music and twentieth-century tonality harmonic progression based on modality and the interval cycles
Post on 28-Nov-2015
Embed Size (px)
Music and Twentieth-Century Tonality
Routledge Studies in Music Theory
1 Music and Twentieth-Century TonalityHarmonic Progression Based on Modality and the Interval CyclesPaolo Susanni and Elliott Antokoletz
Music and Twentieth-Century TonalityHarmonic Progression Based on Modality and the Interval Cycles
Paolo Susanni and Elliott Antokoletz
NEW YORK LONDON
First published 2012by Routledge711 Third Avenue, New York, NY 10017
Simultaneously published in the UKby Routledge2 Park Square, Milton Park, Abingdon, Oxon OX14 4RN
Routledge is an imprint of the Taylor & Francis Group, an informa business
2012 Taylor & Francis
The right of Paolo Susanni and Elliott Antokoletz to be identified as author of this work has been asserted by them in accordance with sections 77 and 78 of the Copyright, Designs and Patents Act 1988.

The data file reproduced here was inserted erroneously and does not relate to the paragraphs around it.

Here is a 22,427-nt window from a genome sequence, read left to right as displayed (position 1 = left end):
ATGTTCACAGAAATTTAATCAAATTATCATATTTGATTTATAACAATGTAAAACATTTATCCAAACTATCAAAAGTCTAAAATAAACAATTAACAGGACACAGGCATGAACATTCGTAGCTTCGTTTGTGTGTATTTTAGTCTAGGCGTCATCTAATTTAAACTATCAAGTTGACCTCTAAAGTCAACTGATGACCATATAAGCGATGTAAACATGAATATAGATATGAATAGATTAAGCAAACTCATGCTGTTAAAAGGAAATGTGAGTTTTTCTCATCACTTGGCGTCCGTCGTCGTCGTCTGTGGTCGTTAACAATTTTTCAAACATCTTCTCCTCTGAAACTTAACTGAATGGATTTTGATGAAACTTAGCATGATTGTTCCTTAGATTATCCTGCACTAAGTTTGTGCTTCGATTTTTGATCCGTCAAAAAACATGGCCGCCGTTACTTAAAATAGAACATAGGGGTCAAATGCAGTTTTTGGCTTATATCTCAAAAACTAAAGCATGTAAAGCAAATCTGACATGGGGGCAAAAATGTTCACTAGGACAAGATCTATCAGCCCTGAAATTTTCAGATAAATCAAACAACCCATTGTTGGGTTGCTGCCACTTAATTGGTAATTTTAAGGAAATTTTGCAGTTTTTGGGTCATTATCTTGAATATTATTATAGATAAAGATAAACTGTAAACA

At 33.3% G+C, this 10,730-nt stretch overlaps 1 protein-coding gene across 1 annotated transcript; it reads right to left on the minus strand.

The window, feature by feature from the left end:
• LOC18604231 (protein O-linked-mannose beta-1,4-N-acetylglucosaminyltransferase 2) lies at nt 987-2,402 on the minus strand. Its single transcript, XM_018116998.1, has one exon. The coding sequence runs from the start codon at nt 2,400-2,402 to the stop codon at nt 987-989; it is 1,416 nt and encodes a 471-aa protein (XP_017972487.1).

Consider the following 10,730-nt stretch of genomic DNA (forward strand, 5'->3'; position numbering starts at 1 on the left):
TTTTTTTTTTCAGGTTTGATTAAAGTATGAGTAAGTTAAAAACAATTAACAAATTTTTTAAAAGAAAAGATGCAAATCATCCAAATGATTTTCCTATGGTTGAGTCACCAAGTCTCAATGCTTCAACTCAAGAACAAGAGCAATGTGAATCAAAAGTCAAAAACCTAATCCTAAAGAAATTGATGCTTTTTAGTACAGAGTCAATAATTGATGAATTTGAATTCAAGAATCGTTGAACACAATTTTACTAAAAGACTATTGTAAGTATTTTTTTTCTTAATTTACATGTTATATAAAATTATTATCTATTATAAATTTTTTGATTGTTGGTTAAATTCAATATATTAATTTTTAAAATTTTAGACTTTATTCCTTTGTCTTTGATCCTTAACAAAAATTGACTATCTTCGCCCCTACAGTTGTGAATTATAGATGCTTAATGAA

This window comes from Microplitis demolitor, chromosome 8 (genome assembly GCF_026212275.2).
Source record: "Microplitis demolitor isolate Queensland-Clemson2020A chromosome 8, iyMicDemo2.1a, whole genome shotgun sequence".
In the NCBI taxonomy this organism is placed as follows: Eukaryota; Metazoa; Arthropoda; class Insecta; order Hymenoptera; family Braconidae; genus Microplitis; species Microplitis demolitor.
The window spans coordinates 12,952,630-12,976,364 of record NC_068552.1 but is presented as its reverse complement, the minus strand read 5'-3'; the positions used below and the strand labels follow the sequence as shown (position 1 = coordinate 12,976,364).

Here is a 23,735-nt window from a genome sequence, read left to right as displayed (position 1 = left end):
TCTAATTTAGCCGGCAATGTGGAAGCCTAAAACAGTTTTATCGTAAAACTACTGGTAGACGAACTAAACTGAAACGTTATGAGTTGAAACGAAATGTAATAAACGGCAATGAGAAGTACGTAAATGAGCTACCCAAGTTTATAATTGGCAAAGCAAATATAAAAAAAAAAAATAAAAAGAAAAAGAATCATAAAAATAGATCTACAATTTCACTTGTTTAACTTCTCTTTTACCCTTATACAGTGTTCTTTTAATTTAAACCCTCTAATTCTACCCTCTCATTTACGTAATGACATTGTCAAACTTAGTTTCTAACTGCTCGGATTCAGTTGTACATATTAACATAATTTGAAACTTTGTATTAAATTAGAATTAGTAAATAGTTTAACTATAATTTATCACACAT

All rights reserved. No part of this book may be reprinted or reproduced or utilised in any form or by any electronic, mechanical, or other means, now known or hereafter invented, including photocopying and recording, or in any information storage or retrieval system, without permission in writing from the publishers.
Trademark Notice: Product or corporate names may be trademarks or registered trademarks, and are used only for identification and explanation without intent to infringe.